Lunar New Year: Tourism Expenditure in China Surpasses Pre-Covid Levels

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Travel spending increased during the Lunar New Year holiday, outpacing previous outbreaks, according to official data. Domestic travel spending reached 632.7bn yuan (£69.7bn), up 47% on last year’s holiday season. This resurgence in spending came after the lifting of pandemic restrictions in early 2023 and was further strengthened by the extension of the holiday season.

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The festival year saw 474 million tourists arrive during the eight-day holiday; This showed significant growth of 34% on the previous year and maintained a staggering 19% growth on pre-pandemic levels in 2019. However, the average spend per trip was slightly lower at 9.5% compared to 2019, indicating lower spending.

 

Goldman Sachs analysts pointed out that the decrease in spending per trip reflects the low consumption model. Lunar New Year, also known as the Spring Festival, traditionally brings the world’s largest migration to China, with millions of people from around the world returning home or exploring tourist attractions across the country. However, the ban on the spread of the virus in the last year has also affected the culture.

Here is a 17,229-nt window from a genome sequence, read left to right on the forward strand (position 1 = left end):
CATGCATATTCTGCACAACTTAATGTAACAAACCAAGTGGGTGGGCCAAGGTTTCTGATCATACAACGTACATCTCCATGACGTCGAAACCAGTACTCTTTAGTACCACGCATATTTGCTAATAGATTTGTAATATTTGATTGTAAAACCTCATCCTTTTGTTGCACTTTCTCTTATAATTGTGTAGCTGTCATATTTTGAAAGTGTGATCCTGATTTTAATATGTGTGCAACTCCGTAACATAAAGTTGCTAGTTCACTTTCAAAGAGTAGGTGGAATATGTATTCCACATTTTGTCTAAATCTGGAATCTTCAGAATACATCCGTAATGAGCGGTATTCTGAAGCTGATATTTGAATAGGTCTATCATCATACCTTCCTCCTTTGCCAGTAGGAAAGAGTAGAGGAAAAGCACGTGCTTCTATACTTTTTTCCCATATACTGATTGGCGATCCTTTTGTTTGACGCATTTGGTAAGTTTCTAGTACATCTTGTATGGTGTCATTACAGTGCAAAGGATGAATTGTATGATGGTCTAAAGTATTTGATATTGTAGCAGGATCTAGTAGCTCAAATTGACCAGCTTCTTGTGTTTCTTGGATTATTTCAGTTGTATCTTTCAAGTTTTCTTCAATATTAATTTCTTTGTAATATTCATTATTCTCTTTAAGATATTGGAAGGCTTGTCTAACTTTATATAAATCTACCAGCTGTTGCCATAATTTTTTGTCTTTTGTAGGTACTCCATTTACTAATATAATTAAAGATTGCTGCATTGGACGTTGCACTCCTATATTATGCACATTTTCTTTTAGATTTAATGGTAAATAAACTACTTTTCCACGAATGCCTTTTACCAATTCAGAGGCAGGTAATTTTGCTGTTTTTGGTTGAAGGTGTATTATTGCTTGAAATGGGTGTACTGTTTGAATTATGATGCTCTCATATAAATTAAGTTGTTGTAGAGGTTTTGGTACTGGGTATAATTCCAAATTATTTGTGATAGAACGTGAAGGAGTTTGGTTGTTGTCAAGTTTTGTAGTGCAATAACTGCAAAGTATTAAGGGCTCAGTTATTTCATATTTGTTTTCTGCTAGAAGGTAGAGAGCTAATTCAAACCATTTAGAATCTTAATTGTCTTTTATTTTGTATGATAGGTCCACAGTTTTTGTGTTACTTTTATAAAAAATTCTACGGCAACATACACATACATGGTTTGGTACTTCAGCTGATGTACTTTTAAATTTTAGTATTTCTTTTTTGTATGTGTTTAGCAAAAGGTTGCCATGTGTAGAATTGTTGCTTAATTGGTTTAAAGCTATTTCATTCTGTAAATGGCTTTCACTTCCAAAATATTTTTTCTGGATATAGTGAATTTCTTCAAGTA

Amid ongoing challenges, a resurgence in Lunar New Year spending brings good financial news for China. The country faces concerns about housing market problems, slow exports and deflationary pressures. In addition, China’s foreign direct investment (FDI) growth has been at its slowest level in the last 30 years, reaching its lowest level since 1993, according to the latest data from the State Administration of Foreign Trade.